Music in the Mountains closed its season at BootJack Ranch near Pagosa Springs on Friday with a concert by the Festival Orchestra titled “Passion and Power” with Aviram Reichert as piano soloist.
Change is good. Visionaries turn their creations over to another and watch as the progeny builds upon their ideas, adding their own perspective and creating something they hope will be even grander.
Guillermo Figueroa took over this season as music director and conductor for Music in the Mountains, bringing his intense musicianship and elegant technique to Durango and Pagosa Springs.
Figueroa replaced the well- beloved Mischa Semanitzky, who retired last year. Figueroa did not just step in and fill Semanitzky’s shoes; he brought his own passion for music and an intense program of difficult and challenging music to the festival.
“I may have overdid it in the intensity of the programs, but they’ve (the musicians) responded very well,” Figueroa said during intermission for “Passion and Power” at Boot-Jack Ranch on Friday. “I think I’m going to collapse,” he said with a smile.
Figueroa writes in his program notes that when he was “invited to lead the Festival Orchestra as a guest conductor last season and given only one-and-a-half rehearsals, I was somewhat apprehensive. But to my delight, this orchestra was so extraordinary and well prepared that we immediately began work on bringing all of the emotional nuances and beauty to the program.”
Perhaps that is why he felt confident in selecting such a rigorous musical program for his debut during the festival’s 22nd season.
“Passion and Power,” Friday night’s final concert of the season in Pagosa Springs, opened with “The Chairman Dances,” a foxtrot for orchestra by John Adams. Adams is from the minimalist school and his composition repeats rhythms in subtle ways, yet is very lyrical.
After Adams foxtrot, the stage was reset for Schumann’s “Piano Concerto in A Minor Opus 54” featuring soloist Aviram Reichert.
Reichert is the consummate performer. The Van Cliburn medalist plays the piano with his entire body, not just his exquisite hands. In a composition that challenges orchestra and soloist to communicate flawlessly to create a timbre – a unifying sound between piano and orchestra – the conductor, his soloist and the musicians performed flawlessly.
Reichert plays from memory, no musical score in front of him, and when I asked him later how many concertos he had committed to memory, he acknowledged that there were about 20 works in his musical cache.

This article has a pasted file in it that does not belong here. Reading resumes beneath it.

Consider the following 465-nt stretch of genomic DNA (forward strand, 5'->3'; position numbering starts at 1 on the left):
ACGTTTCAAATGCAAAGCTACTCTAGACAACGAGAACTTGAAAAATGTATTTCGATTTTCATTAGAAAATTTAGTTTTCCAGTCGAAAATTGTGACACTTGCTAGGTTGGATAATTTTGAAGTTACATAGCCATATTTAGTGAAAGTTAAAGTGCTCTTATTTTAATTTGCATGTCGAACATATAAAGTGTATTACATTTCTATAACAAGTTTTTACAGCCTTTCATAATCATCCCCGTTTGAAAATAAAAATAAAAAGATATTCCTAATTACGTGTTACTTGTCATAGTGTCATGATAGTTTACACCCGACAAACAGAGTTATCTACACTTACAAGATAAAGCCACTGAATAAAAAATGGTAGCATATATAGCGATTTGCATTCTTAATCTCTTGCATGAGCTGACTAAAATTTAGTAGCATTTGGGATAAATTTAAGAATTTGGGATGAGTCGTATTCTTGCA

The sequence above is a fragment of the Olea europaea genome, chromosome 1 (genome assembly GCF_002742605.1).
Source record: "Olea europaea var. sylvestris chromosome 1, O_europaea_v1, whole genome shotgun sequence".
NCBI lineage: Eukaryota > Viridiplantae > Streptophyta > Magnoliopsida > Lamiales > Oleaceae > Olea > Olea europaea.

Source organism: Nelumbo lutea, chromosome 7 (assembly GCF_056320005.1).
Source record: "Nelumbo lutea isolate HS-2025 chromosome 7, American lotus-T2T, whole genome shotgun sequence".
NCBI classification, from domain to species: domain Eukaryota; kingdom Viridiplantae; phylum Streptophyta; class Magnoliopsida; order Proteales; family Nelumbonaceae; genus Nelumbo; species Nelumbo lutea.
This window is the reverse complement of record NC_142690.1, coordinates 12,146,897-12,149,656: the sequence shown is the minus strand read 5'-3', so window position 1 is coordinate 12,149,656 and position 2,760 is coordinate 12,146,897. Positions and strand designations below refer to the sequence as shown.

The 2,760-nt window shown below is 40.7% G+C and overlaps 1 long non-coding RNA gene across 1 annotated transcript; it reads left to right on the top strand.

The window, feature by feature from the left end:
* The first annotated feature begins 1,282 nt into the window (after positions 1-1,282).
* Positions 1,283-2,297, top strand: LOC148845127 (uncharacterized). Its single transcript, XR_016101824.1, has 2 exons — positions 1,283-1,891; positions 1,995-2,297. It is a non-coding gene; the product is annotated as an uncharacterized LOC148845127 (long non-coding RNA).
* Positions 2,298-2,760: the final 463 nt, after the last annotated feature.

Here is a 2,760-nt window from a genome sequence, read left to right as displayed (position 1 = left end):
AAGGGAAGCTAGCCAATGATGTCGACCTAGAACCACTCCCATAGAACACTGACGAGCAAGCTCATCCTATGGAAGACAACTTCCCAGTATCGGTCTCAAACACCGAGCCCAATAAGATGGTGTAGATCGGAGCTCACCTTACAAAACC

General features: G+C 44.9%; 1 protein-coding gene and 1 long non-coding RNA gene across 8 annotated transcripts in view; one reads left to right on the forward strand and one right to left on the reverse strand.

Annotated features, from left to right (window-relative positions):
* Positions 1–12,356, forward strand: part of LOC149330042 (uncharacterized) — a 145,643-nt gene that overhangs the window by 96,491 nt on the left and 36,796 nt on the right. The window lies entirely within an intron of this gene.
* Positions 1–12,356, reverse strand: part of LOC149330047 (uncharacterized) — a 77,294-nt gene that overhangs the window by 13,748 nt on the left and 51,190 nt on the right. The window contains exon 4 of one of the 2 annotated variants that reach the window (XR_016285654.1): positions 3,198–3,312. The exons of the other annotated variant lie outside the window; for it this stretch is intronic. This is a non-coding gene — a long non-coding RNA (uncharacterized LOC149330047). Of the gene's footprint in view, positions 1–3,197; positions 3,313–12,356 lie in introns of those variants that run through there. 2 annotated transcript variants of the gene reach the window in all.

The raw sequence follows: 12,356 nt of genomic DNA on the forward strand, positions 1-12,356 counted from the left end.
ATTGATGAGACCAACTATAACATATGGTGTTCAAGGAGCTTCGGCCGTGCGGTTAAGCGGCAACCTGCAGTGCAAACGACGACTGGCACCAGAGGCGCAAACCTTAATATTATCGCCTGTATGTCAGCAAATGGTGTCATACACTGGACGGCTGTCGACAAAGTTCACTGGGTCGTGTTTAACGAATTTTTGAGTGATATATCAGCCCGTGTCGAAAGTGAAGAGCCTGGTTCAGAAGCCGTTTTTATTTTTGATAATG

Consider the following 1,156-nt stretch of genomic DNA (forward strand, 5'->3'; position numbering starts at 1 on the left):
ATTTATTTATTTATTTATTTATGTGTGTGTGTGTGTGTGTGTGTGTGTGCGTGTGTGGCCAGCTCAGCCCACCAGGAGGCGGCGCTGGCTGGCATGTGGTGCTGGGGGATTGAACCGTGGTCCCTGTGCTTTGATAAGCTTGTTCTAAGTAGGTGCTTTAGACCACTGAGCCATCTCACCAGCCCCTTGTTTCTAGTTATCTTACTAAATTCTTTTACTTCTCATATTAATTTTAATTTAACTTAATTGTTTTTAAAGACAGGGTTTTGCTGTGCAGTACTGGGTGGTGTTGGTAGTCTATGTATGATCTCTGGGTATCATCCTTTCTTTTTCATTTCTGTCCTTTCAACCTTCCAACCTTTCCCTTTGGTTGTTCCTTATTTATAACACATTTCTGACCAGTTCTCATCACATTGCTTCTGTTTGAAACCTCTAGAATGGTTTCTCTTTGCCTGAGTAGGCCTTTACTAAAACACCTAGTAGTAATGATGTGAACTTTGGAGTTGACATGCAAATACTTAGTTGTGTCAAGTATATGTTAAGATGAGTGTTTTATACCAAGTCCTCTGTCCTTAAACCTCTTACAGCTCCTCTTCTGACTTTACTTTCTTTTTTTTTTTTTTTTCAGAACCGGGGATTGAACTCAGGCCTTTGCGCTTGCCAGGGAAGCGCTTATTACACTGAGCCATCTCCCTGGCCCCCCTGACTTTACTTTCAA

Poignantly, Reichert returned for his encore and dedicated a brief Alexander Scriabin piece to David J. Brown, the owner of BootJack Ranch, “for what he’s given us the last seven years.” Reichert called the short composition a “Page From a Memory Album.”
After intermission, the quiet and private Brown and his wife, Carol, acknowledged what many already know, that BootJack Ranch is on the market. The Browns are moving to Scottsdale, Ariz., in mid-August where they will live during the school year.
“We have committed to have Music in the Mountains held here next year, and we are asking any of the prospects that this would be part of the deal,” Brown said to the audience. “We are going to miss this. We have been blessed by this music festival.”
Brown recounted how Music in the Mountains in Pagosa came to be. How in 2002, when he was first diagnosed with multiple myeloma, he sat and looked out at this incredible setting wondering what it would take to bring music to the valley. He contacted his cousin, Jackson Clark in Durango, who put him in touch with the festival’s past president, Jim Foster, and a first performance for about 100 people was scheduled for BootJack Ranch. In its seventh season, said Pagosa Chairwoman Janice Moomaw, about 2,400 have attended concerts this summer at BootJack Ranch under a tent donated by the Browns.
During their final performance of the season in Pagosa Springs, the orchestra and Figueroa dedicated a rousing performance of Beethoven’s “Eroica” symphony to David Brown. The music was filled with emotion and passion.
It was a brilliant ending. Let’s hope the visionary who purchases the ranch will have as much vision as David J. Brown and his family has. And if they are as elegant and precise as Figueroa, then the future of Music in the Mountains in Pagosa Springs will remain bright.
email@example.com Leanne Goebel is a freelance writer specializing in the arts.